With the passing of The Sopranos, The Wire, Deadwood and other acclaimed series in recent years, HBO was surely pleased to see that audiences welcomed Alan Ball’s True Blood with open arms, tilted necks and gushing veins. The series was an instant audience and critical favorite, striking the right balance between seriousness and humor while still offering plenty of blood, guts, gore, sex, nudity and violence.
The third season of True Blood came perilously close to jumping the shark, however. While I’m pretty sure I’ll watch the fourth season – which debuts soon on HBO – I’m debating whether it’s worth it. While the third season continued to expand and develop its rich array of characters, it didn’t do so in a good way.
Season 3 comes to DVD today, which gives me the opportunity to reevaluate if need be. Even though I question whether it’s worth watching all over again, there were plenty of highlights from the show, including (SPOILERS):
- Bill having some head-twisting angry sex with Lorena
- The King’s nationally broadcast spine removal of a news anchor
- Bill’s attempted betrayal of Eric, and a revelation by Eric towards Bill’s initial motivations with Sookie
Still, there were parts that bothered me about the season, which is roughly based on the book “Club Dead.” I liked the first couple seasons where vampires were relatively new and the characters were still finding their way around; now, nearly every character on the show has special powers, which makes the dynamic between them much less interesting.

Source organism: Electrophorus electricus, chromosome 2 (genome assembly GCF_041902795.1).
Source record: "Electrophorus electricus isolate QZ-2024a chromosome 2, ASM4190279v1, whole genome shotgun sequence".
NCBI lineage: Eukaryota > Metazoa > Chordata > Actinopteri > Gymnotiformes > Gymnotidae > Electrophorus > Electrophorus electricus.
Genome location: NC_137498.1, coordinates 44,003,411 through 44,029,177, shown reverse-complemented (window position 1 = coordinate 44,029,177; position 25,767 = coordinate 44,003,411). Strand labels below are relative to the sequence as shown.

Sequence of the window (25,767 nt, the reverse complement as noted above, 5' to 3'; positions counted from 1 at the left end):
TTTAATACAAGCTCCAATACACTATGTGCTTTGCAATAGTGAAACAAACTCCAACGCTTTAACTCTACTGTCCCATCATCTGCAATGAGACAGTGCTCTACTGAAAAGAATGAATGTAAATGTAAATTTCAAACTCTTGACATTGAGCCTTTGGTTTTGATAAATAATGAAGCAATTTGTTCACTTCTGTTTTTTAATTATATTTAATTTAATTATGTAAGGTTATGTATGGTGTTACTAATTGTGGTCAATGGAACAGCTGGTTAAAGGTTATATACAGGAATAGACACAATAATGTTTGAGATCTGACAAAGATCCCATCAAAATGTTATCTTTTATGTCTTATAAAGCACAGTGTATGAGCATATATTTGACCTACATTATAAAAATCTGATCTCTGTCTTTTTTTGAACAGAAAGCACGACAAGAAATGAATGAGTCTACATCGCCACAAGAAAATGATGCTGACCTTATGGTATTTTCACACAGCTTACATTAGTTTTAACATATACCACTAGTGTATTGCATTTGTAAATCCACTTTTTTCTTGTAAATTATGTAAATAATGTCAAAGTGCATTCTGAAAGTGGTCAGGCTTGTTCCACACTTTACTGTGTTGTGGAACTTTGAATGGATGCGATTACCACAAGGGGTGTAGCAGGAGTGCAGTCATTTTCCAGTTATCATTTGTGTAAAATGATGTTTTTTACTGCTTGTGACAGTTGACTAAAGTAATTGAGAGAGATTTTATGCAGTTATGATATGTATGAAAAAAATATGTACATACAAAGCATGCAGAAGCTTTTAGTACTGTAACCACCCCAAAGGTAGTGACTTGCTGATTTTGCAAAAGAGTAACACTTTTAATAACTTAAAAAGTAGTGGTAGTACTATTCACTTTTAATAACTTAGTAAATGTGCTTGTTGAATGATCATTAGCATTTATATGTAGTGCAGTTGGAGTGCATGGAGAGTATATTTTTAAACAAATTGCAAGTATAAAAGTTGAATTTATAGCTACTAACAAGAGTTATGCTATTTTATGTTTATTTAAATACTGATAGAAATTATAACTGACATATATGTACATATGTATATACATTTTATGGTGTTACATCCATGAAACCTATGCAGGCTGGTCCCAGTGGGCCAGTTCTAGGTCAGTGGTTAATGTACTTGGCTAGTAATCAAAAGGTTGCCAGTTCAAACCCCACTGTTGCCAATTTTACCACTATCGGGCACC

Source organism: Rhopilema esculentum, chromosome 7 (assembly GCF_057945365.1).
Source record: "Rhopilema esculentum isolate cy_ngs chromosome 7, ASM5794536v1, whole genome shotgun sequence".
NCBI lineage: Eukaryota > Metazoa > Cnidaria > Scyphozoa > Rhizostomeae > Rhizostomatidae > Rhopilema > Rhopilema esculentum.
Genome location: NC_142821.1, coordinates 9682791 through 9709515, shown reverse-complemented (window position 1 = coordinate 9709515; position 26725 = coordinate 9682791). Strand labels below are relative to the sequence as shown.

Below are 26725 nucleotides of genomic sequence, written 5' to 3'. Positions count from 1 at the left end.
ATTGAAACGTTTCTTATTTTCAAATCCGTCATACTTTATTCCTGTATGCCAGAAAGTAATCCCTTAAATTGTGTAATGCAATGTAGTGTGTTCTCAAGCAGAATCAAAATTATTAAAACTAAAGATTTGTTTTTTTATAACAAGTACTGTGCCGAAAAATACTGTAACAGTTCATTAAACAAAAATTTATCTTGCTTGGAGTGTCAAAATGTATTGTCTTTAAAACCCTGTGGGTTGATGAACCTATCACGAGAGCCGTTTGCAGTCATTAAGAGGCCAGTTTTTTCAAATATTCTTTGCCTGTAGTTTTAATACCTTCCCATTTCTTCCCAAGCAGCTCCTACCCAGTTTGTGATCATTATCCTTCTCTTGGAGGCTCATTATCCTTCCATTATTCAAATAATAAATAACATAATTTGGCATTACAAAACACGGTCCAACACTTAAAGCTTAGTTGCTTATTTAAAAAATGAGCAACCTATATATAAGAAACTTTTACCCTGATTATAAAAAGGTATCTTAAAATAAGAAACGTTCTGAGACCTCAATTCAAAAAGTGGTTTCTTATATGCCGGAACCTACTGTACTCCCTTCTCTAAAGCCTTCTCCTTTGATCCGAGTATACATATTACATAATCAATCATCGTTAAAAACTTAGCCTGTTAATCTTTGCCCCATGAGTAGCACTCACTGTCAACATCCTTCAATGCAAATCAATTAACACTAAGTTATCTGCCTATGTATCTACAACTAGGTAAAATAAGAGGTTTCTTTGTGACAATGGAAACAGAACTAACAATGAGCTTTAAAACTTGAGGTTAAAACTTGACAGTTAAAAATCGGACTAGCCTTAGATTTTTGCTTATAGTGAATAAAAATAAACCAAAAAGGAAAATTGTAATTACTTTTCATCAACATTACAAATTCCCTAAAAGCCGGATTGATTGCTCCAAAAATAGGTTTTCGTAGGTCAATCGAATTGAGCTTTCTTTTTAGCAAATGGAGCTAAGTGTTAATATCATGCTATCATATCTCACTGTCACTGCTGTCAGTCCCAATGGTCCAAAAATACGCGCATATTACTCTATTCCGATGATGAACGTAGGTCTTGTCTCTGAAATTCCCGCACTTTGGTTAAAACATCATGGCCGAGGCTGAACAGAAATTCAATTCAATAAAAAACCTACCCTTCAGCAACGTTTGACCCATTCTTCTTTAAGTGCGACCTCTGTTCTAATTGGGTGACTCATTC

I’ve never been a fan of Sam’s shape shifting abilities and this season introduces even more of his family. The expansion of Sookie’s powers are also eye-rolling; she’s a great character because her mind is strong but physically she’s weak, but all that is changing and will likely be a key focus in season four. Sookie has also become one of the least interesting characters on the show, despite these new revelations. Finally, after a very solid season two, the third season felt very disjointed as it attempted to take on way too many things simultaneously.
Nevertheless, “jumping the shark” is a strong term to use. Even when not as good as its previous seasons, True Blood is still much better than most of the shows on television.
Unfortunately, the DVD set doesn’t come with many extras. Aside from an “Anatomy of a Scene” feature, which looks at the filming of the werewolf fight scene in the beginning of the season, the set only includes the True Blood minisodes and post mortems, neither of which are new. The package also comes with six audio commentaries.
Die hard fans of True Blood will appreciate the third season, but as it becomes more complicated and the filmmakers introduce more and more characters, it’s beginning to lose its focus. It’s not a terrible season, but it’s not a great one.